**Statistical mechanics** is a branch of physics that attempts to describe systems with a large number of degrees of freedom. By degrees of freedom, we roughly mean things we need to keep track of, such as the position of air molecules in a room or atoms in a copper wire, or the direction of magnetic moments of atoms in a magnet. By "a large number" we mean really really really large: the strength of a 5 mm diameter spherical Neodymium magnet comes from the alignment of magnetic moments of
$$4,500,000,000,000,000,000,000$$
atoms, and every cubic foot of the air around you contains around
$$700,000,000,000,000,000,000,000$$
molecules.^{1} Trying to figure out how that many particles would interact and move around may seem impossible - in fact, even a system of three particles, interacting under their own gravity, does not have a general, closed-form solution. The strategy that statistical mechanics suggests we take is to preted the system is (almost) completely random.

Let's start out with a simpler, familiar random system: flipping a coin. Our coins are completely fair: they come up heads exactly half of the time, tails the other half of the time, and each flip is independent of the others. To start with, which do you think is more random: 10 coin flips, or 100 coin flips?

**The answer is: ****????**

We haven't defined what "more random" means. There are more possible outcomes for 100 coin flips than for 10, which seems like a sensible measure of "randomness" (this leads to the quantity known as *entropy*). The goal of statistical mechanics is to make predictions about large, seemingly random systems. What can we predict about the coin flips? If the 100 coin flips are done in sequence, and we try to predict the sequence, then it is clearly harder to guess them all correctly than if there were only 10: guessing 100 coin flips correctly requires guessing 10 groups of 10 flips correctly. If you made a prediction and then flipped 10 coins every second, you would get a sequence matching your prediction about every 17 minutes; if you did the same with 100 coins every second, you would likely die of old age (if not boredom) before any sequence matched even the first *third* of your guess.^{2} There is simply no hope for us to predict coin flips (or physical systems) if we try to determine every single detail.

What if, instead, we try to predict how many coins come up heads?

The histograms below show the frequencies of different numbers of heads among either 10 or 100 coin flips. Each time you click, several more coin flip trials are performed.

What do you notice about the two histograms? ^{3}

*N*coins, the width of the "peak", in terms of the fraction of heads, is roughly \(\frac{2}{\sqrt{N}}\), so if we quadruple the number of coins the peak becomes half as wide. That means our "fraction of the coins that came up heads" number actually becomes more predictable if we flip more coins. This result may or may not surprise you, but in any case it gives us some hope for, say, describing the physics of the air around you. We would like to to take advantage of the randomness of immense numbers of particles to find some quantity that doesn't seem random at all.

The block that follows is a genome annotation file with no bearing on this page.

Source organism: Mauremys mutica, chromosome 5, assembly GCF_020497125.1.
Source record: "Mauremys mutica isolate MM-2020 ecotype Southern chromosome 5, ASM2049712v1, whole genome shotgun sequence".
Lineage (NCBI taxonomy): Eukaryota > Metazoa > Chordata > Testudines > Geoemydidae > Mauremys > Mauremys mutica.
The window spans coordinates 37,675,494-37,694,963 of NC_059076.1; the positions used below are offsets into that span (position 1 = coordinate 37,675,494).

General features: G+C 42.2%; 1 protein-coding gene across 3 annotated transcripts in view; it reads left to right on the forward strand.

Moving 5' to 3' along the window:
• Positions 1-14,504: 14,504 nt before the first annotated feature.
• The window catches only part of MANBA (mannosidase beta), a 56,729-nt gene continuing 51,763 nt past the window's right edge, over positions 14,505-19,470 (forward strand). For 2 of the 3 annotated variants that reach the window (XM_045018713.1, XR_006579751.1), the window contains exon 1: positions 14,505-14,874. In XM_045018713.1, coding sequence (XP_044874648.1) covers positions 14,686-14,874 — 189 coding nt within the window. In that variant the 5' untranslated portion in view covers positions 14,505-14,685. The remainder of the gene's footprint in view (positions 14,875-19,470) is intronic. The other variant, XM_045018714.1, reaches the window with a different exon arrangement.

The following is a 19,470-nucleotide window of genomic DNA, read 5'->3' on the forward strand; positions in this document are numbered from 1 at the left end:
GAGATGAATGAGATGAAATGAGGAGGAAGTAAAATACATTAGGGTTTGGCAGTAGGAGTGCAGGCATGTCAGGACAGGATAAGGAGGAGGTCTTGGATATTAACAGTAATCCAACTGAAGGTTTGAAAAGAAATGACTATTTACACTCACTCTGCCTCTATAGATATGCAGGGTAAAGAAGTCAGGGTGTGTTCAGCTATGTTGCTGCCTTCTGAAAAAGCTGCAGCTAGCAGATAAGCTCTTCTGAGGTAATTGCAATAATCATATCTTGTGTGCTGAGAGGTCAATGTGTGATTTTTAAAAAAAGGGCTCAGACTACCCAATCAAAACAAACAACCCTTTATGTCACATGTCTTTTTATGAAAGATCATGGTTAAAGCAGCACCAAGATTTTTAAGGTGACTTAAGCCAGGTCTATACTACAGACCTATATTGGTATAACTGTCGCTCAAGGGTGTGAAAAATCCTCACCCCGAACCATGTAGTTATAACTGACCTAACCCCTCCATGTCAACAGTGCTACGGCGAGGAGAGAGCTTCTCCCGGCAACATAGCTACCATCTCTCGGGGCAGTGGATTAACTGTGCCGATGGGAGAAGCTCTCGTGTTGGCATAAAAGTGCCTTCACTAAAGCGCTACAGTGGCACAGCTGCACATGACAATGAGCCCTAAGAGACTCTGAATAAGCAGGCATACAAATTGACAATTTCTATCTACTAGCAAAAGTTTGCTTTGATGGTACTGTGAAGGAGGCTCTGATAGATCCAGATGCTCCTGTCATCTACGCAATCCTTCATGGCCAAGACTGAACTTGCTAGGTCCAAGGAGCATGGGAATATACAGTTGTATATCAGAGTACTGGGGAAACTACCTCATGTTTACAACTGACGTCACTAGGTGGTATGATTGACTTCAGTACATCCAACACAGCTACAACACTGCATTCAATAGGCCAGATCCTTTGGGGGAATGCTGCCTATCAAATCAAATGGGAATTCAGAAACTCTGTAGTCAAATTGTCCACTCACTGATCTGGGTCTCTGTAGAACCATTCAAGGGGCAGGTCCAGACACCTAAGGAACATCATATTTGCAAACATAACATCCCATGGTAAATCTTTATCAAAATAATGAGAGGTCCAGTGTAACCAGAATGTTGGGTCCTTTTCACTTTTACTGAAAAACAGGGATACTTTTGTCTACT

These sorts of properties of physical systems, which do not fluctuate randomly, form the basis for statistical mechanics and thermodynamics. Familiar examples are temperature and pressure. Neither makes any sense for individual atoms, but both become meaningful and measurable for human-scale objects. A thermometer is constantly bombarded with particles of the substance it is immersed in, all moving at different speeds and in different directions, and yet we can expect the temperature reading to stay about the same from one moment to the next, for the same reasons that we can expect very close to half of our 100 coins to come up heads.

To convince you that this approach has some merit, look at the (rather uninteresting) graph below.

One powerful prediction from basic statistical mechanics is that a box full of tiny balls bouncing around without bumping into each other and unaffected by gravity obeys the **ideal gas law**:

where *P* is the pressure the "gas" exerts on the sides - the amount of force per unit area you would have to apply to keep the box from expanding; *V* is the volume of the box; *N* is the number of balls; *k* is Boltzmann's constant, a sort of conversion factor between temperature and energy; and *T* is the temperature of the "gas," what a thermometer would read if placed inside (but in Kelvin, an absolute temperature scale). Note that nothing in this formula has anything to do with how much the balls weigh, or how large they are.

Real gases don't quite satisfy our assumptions: their atoms aren't infinitesimally tiny (though they are pretty small), they bump into each other, and they also interact with each other from far away, through van der Waals forces. The graph above shows how much PV/NT differs from *k* for nitrogen gas at various temperatures and pressures. At half of the data points plotted, encompassing all of the pressure/temperature combinations you will ever experience, nitrogen matches the ideal gas law within 5%. Only at very high pressures and low temperatures do we start to see substantial disagreement between theory and measurement. Somehow, after ignoring most of the properties of the gas and focusing on averages of random behavior, statistical mechanics allows us to make powerful, accurate predictions.

To find out what's happening at the colorful boundaries, read about phase transitions.